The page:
Otherwise when I’m awake:

hunger (for me, an unexpected sudden uptick in hunger is a very reliable indicator of quickly dropping blood sugars at any absolute level, so even from 250 to 150 would feel that. when really low, it’s more intense and suddenly I want to eat ALL THE THINGS)
fast heart rate (which can make me feel like I’m anxious, even if I wasn’t)
confusion/can’t think well
drunk-ish feeling
tunnel vision (very severe low only)

need to pee (my immediate thought whenever I both am thirsty and need to pee at the same time is I must be high; sometimes not the case though)
slightly sugar-y taste in my mouth (not ketones—something else)
headaches sometimes
flushed cheeks
sometimes very chatty (my mom used to notice this one, combined with the red cheeks)
sometimes hungry if caused by lack of insulin
if high overnight, it feels like a mild hangover when I wake up from the dehydration


some weird hunger feeling
below ~2.5 mmol/l (45 mg/dl): excessive sweating

Like @drbbennett I don’t feel hypers unless they’re very high, above 18 mmol/l or so.
Symptoms include:
lots of peeing


When I am low, this is what I feel:

  • Shortness of breath
  • Trembling, shaking
  • Not thinking straight
  • Really tired or really energized
  • Angry, mood swings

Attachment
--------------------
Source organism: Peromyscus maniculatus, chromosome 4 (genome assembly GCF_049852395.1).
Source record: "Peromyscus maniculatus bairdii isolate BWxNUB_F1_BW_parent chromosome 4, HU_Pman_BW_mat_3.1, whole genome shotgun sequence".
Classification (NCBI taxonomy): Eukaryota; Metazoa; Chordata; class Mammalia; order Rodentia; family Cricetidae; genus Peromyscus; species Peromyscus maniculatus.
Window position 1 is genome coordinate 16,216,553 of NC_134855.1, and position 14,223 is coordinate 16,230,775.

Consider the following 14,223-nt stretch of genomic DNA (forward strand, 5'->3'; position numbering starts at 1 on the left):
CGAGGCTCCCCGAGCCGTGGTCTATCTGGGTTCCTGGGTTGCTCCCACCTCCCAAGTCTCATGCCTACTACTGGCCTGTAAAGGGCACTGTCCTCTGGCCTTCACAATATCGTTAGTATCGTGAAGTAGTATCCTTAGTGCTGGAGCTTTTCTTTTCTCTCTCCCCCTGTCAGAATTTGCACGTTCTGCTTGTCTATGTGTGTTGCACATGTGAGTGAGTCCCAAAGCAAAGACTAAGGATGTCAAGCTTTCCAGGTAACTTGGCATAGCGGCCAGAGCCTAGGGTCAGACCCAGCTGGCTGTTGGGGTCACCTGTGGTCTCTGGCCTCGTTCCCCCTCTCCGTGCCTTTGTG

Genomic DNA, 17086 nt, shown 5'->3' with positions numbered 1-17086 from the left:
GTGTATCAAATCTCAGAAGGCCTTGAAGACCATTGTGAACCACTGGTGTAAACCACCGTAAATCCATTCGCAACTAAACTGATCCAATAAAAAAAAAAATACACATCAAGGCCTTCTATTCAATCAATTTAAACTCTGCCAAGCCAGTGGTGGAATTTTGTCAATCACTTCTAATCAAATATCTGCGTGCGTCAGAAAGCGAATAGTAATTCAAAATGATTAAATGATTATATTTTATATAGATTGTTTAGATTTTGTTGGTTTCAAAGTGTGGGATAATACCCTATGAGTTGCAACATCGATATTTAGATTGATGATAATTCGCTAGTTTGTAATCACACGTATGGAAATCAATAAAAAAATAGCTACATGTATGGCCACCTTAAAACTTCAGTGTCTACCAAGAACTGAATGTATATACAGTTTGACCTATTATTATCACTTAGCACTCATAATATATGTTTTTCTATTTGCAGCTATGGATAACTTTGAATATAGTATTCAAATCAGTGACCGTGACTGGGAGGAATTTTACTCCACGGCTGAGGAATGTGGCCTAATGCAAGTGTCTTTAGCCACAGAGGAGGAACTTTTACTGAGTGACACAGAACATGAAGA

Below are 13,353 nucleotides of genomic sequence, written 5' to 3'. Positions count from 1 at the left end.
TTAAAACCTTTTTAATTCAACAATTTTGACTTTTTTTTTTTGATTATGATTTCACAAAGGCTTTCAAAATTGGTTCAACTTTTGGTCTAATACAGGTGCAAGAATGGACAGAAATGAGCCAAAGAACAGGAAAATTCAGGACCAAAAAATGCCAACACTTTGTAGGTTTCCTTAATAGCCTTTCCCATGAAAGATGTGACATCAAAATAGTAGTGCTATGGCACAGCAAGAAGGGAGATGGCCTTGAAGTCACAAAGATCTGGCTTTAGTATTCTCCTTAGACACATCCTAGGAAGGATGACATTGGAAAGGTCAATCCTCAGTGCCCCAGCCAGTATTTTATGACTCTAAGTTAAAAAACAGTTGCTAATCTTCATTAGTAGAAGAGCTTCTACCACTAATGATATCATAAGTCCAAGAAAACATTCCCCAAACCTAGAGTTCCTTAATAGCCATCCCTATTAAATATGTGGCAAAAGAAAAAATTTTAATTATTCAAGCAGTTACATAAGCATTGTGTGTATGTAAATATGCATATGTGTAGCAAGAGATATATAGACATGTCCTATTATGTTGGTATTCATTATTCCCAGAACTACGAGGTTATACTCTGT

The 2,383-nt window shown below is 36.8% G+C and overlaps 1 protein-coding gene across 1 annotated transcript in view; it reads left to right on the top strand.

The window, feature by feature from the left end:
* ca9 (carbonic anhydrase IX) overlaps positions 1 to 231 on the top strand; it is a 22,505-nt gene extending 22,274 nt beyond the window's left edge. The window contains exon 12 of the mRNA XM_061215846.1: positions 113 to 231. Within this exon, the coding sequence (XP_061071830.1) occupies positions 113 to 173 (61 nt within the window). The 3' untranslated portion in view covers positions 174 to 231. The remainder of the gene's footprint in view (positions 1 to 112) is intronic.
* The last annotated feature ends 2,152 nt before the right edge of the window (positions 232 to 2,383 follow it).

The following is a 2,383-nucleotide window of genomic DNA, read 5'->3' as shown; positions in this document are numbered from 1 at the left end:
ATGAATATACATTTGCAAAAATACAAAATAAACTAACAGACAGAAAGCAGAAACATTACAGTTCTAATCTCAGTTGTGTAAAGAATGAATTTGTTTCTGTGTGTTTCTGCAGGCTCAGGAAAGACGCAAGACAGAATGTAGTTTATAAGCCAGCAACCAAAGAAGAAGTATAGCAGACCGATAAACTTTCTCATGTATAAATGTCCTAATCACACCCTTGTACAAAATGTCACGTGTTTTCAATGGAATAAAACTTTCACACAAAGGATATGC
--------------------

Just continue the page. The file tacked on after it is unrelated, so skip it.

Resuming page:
When I am high, it’s really hard to feel. My parents can tell when I am high because they say that I speak faster, I can be a bit flushed, I am more disorganized. When I am really high, like above 250, I am tired, but more like energy-sapping kind of tired, rather than sleepy. I have a bit of a hard time concentrating. I typically don’t notice it unless I already know I am high.


For me, lows feel like there is a Dementor (Harry Potter) or Black Rider (Lord of the Rings) in the room. There is an invisible evil presence sucking happiness and hope out of the room.

It is very hard to put the feeling into words, but it is the most horrible thing ever.

I also get many other symptoms people have mentioned, especially with more severe hypos.


i don’t always feel a low coming on until i am in the 40s; at which point my husband panics and wants to shove every bit of sugar that we have in the house down my throat. he becomes in a complete sense of panic; and we’ve been together for 25 yrs. you’d think he’d know better by now :wink: .


I just read this

I try to avoid hypo’s that is for me, decreasing rapidly with quite a big of IOB. This below is news to me:

"3. Lows are horrendous for overall control of BG. When BG’s dip below 70, our bodies alarm us to get some sugar into the system. One way our bodies do that is by releasing hormones that cause us to have intense hunger. (This is why I try to avoid lows when I’m in public – I’ve learned the hard way that people will look at you strangely when you finish an entire box of cereal in one sitting.) "

I thought that non diabetic BG may often be in the 60’s 70’s range.


The premise of this article is ridiculous. At 100 my alarm would be constantly going off, and to silence it I would probably overeat and stay high.

Instead of the silly idea of setting your low alarm at 100, how about looking at the arrows once in a while? It amazes me that a medical student doesn’t know how to use his CGM.